Sliding and its influence on the set size

Within one and same strand, EGNAS can control the repetition of subsequences of a certain length. As an example, we generated sets of sequences with Lc = 6 for global criton rules but with varying Lsl. The results of this calculations are shown in Figure 5. For Lsl = 6, the global criton rules are valid, and in average, 113.8 ± 1.1 sequences are generated. Significant reduction of the set size to 100.4 ± 1.1 sequences is observable for Lsl = 3. This is because the decrease of Lsl reduces the number of usable basic sequences. A considerable increase of the set size to 142.7 ± 3.5 sequences is obtained by setting Lsl = 13. In this case, Lsl is large enough to allow the repetition of one basic sequence. Thus, for a complete strand, less basic sequences are used, and consequently, more usable basic sequences are left for the generation of further strands.

thumbnailFigure 5. Sliding and its influence on the set size. Dependence of the set size on the sliding length (Lsl). The sequence length is 20 and Lc = 6 was used for global criton rules but with varying Lsl. Averages ± standard deviation of 10 sets were calculated for each Lsl.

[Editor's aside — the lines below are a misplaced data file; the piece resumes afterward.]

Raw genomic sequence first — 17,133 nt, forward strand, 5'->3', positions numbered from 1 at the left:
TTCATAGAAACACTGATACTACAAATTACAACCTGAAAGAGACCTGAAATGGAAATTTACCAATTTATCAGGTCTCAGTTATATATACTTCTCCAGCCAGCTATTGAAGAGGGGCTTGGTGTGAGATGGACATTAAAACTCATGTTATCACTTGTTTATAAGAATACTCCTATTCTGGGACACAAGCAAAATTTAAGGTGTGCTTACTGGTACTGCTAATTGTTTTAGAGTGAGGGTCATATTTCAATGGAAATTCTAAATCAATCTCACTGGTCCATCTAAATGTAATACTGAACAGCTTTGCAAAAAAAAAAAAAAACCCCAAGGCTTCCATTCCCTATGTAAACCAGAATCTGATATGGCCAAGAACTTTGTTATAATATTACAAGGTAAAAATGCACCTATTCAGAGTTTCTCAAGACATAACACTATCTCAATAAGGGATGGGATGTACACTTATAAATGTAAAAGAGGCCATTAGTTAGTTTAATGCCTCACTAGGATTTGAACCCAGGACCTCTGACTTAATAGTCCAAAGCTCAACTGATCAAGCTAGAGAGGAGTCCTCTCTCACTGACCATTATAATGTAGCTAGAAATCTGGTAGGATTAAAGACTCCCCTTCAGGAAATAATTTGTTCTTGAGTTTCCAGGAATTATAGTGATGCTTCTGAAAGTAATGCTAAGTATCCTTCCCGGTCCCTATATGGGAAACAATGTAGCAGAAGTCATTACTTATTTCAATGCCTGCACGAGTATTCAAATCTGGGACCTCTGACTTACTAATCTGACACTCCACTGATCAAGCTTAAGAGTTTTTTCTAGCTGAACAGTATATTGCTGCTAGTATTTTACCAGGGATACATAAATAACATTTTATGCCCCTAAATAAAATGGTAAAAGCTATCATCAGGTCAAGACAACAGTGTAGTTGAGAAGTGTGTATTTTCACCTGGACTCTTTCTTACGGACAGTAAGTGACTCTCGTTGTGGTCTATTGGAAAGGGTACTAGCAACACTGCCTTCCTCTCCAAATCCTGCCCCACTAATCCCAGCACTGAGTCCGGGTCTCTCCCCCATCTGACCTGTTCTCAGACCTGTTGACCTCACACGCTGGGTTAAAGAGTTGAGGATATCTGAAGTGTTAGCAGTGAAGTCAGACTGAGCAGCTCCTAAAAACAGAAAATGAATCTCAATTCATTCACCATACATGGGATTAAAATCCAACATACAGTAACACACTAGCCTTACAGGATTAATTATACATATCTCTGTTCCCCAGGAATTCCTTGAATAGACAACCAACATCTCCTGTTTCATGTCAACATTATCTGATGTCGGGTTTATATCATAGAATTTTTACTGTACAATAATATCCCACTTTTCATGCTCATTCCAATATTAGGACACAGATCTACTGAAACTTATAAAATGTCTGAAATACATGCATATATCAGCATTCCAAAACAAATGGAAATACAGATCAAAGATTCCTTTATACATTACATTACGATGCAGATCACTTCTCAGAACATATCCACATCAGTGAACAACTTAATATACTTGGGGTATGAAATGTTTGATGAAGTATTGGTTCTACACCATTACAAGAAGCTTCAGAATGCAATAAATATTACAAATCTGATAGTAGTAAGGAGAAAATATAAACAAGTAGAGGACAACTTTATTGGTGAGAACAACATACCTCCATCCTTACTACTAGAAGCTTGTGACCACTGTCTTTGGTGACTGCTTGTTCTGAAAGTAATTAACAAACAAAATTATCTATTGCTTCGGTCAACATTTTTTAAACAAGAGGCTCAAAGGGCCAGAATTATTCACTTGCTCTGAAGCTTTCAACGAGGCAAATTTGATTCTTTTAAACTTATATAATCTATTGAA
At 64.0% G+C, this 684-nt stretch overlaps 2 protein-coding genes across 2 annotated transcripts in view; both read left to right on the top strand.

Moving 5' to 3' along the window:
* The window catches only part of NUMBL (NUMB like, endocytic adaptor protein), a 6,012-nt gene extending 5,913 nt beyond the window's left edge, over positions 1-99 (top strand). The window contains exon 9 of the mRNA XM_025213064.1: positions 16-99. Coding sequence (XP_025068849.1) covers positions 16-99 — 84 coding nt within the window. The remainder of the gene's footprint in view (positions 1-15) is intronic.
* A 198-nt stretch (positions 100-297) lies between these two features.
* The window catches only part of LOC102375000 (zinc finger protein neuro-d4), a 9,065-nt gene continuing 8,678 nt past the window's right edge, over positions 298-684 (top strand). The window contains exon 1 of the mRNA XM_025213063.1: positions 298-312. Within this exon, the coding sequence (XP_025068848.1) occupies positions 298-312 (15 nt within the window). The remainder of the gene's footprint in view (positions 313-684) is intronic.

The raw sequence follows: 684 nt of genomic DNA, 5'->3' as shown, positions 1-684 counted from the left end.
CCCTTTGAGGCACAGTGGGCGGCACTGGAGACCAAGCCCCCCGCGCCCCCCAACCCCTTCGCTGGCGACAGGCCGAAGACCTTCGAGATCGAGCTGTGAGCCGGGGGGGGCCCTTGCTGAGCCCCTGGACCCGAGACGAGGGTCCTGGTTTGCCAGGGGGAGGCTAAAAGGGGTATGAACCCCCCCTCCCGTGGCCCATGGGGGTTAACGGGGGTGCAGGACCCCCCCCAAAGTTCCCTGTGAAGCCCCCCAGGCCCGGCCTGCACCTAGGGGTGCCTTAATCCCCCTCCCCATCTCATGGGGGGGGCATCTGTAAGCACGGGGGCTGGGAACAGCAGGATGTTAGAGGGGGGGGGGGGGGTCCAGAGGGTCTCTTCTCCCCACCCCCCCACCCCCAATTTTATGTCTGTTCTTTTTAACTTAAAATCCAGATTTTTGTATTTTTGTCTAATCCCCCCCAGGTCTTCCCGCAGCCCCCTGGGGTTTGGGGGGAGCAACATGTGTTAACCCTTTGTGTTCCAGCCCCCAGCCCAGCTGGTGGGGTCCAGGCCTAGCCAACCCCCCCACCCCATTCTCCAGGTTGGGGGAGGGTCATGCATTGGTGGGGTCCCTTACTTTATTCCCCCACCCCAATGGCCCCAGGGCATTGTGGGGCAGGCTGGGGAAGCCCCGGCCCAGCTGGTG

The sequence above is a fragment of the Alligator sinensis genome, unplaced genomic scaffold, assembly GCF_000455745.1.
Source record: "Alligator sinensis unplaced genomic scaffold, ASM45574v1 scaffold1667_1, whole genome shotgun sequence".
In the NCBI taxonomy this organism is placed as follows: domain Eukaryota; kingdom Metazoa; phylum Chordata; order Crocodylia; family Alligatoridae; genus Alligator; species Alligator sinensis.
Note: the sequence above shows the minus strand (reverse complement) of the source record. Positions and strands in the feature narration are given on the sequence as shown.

Controlling intrastrand properties

Self-complementarity and hairpins are the major reasons for the formation of secondary structures. Such structure formation competes against the hybridization with target DNA strands. Hence, a fast and sensitive detection on microarrays is hindered by secondary structures [9]. Accordingly, we generated sequences not only with minimum criton length Lc for a global criton rule but we also prevented self-complementarity and the risk of hairpin formation. The DINAMELT WEB SERVER was used to estimate the stability of secondary structures [33] ( http://mfold.rna.albany.edu/?q=DINAMelt/Two-state-folding webcite (February 1, 2012)). The stabilities were calculated as the molar free enthalpies (ΔG) of the most stable hairpins at 37°C and 1 mol/l sodium ions.